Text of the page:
Nika Aldrich
May 15, 2023

Fresh From the Bench: Latest Precedential Patent Case


Sanofi-Aventis Deutschland GmbH v. Mylan Pharmaceuticals Inc., Appeal No. 2021-1981 (Fed. Cir. May 9, 2023)

In our Case of the Week, the Court of Appeals for the Federal Circuit considered the “analogous art” inquiry in an obviousness analysis, holding that when arguing that prior art is analogous art to a challenged patent, the petitioner must show why the prior art is pertinent to the problem addressed by the challenged patent, and not to a problem addressed by other prior art.

Sanofi owns Patent No. RE47,614 for a drug delivery device meant to improve “operability with respect to dosage control and/or improved reproducibility of the dosage in connection with different cartridges.”  Mylan petitioned the Patent Trial and Appeal Board (“PTAB”) to institute an IPR proceeding against the ’614 patent, on the grounds the patent was obvious over a combination of prior art, including a Burren patent and a de Gennes patent.  The PTAB instituted the IPR and found that the ’614 patent was obvious over the prior art, in part because the de Gennes patent was analogous art to the ’614 patent.



Bot M8 LLC v. Sony Interactive Entertainment LLC, Appeal No. 2022-1291 (Fed. Cir. May 9, 2023)

In an appeal from the U.S. Patent Trial and Appeal Board (“PTAB” or the “Board”), the Federal Circuit addressed whether the Board correctly determined that Bot M8’s subject patent concerning a gaming machine that authenticates certain data and that has both a motherboard and a different board was unpatentable. The Federal Circuit affirmed the PTAB’s determination. First, the Federal Circuit held that to the extent there was any error in the Board’s construction of the subject patent, it was harmless because the Board did not rely on that construction to reach its conclusion of unpatentability.  Second, the Federal Circuit held that PTAB’s obviousness determination was not in error, finding that a person of ordinary skill in the art would have understood a benefit of combining the teachings from prior art to arrive at the process described in the subject patent.

The opinion can be found here.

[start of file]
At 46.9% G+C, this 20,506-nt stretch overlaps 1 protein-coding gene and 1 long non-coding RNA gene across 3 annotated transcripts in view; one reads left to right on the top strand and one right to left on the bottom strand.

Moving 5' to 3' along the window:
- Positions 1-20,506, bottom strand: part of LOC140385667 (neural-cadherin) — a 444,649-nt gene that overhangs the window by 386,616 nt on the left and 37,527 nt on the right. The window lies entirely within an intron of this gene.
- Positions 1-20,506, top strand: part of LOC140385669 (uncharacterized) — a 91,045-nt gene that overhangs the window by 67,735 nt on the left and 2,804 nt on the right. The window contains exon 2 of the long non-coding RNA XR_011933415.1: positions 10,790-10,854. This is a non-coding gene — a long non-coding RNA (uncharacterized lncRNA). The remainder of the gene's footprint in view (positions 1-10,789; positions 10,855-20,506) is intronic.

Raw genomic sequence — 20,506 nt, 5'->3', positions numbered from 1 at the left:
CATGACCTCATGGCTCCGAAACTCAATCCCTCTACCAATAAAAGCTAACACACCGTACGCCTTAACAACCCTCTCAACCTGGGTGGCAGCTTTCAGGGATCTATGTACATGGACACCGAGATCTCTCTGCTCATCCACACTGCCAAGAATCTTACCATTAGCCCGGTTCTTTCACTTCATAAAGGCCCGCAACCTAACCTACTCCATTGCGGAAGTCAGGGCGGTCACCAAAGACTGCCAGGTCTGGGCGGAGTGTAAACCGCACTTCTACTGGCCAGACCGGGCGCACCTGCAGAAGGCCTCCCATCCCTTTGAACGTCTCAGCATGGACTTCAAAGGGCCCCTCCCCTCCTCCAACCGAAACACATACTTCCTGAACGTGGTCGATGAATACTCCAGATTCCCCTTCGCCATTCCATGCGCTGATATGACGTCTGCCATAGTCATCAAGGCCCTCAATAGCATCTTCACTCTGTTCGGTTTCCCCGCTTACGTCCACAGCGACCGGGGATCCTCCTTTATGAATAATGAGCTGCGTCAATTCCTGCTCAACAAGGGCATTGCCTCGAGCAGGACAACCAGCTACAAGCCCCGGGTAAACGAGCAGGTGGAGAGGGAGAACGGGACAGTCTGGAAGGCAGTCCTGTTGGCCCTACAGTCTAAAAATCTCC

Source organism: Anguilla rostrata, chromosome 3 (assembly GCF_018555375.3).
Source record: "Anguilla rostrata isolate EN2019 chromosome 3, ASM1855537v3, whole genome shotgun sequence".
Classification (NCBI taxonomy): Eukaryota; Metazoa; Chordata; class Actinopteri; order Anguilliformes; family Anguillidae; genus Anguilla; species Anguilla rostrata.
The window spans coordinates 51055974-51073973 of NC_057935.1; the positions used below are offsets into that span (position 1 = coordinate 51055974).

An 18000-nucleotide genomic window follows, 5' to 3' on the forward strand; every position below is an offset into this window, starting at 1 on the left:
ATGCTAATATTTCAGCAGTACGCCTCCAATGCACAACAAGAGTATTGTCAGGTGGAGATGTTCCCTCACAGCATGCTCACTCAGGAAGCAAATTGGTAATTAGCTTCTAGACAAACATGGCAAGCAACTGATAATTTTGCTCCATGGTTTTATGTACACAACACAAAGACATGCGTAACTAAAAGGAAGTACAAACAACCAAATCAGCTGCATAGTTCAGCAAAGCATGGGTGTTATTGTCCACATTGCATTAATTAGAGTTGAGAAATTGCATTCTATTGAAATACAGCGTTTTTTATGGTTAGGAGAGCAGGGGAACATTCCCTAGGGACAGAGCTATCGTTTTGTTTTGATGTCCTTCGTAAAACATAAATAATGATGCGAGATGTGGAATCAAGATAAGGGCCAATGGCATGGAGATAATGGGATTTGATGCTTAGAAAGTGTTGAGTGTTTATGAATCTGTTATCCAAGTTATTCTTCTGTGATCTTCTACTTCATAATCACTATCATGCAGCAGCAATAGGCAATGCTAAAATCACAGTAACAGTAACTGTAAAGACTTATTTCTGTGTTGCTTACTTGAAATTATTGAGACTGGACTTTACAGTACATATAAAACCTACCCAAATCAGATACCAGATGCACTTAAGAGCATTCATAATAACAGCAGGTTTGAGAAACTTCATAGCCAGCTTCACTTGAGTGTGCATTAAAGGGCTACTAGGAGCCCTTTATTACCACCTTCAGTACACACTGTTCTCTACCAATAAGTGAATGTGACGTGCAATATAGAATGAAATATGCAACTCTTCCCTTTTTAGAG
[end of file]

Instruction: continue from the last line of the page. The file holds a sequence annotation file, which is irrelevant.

United Cannabis Corporation v. Pure Hemp Collective Inc., Appeal No. 2022-1363 (Fed. Cir. May 8, 2023)

In an appeal from a district court decision denying a motion for attorneys’ fees, the Federal Circuit affirmed.  Pure Hemp had sought fees based on alleged inequitable conduct.  The request for fees was based on three different theories: 35 U.S.C. § 285, 28 U.S.C. § 1927, and the Court’s inherent authority.  The district court found that the record on the substantive merits of inequitable conduct was “woefully undeveloped, and as such, does not paint a persuasive picture for awarding fees.”  That was likely because the inequitable conduct allegations were voluntarily dismissed, along with the rest of the case, pursuant to an agreement between the parties.  The Federal Circuit affirmed that the record was undeveloped, and that even the facts in the record raised numerous disputes of material facts in relation to the inequitable conduct claim.  Pure Hemp argued that inequitable conduct was established to the extent that portions of a patent were copied into the application for the patent in suit, but the other patent was not identified to the Patent Office.  The Federal Circuit declined to engage in fact finding concerning the materiality of that prior art.  Pure Hemp also argued that United Cannabis’s attorneys had a conflict of interest, but the Federal Circuit found that argument to have been waived for failure to raise it before the district court.

The opinion can be found here.


Nika Aldrich, IP Litigation Group Leader, Schwabe, Williamson & Wyatt, P.C.

Jason A. Wrubleski, Shareholder


Mario E. Delegato, Associate

Tyler Hall, Associate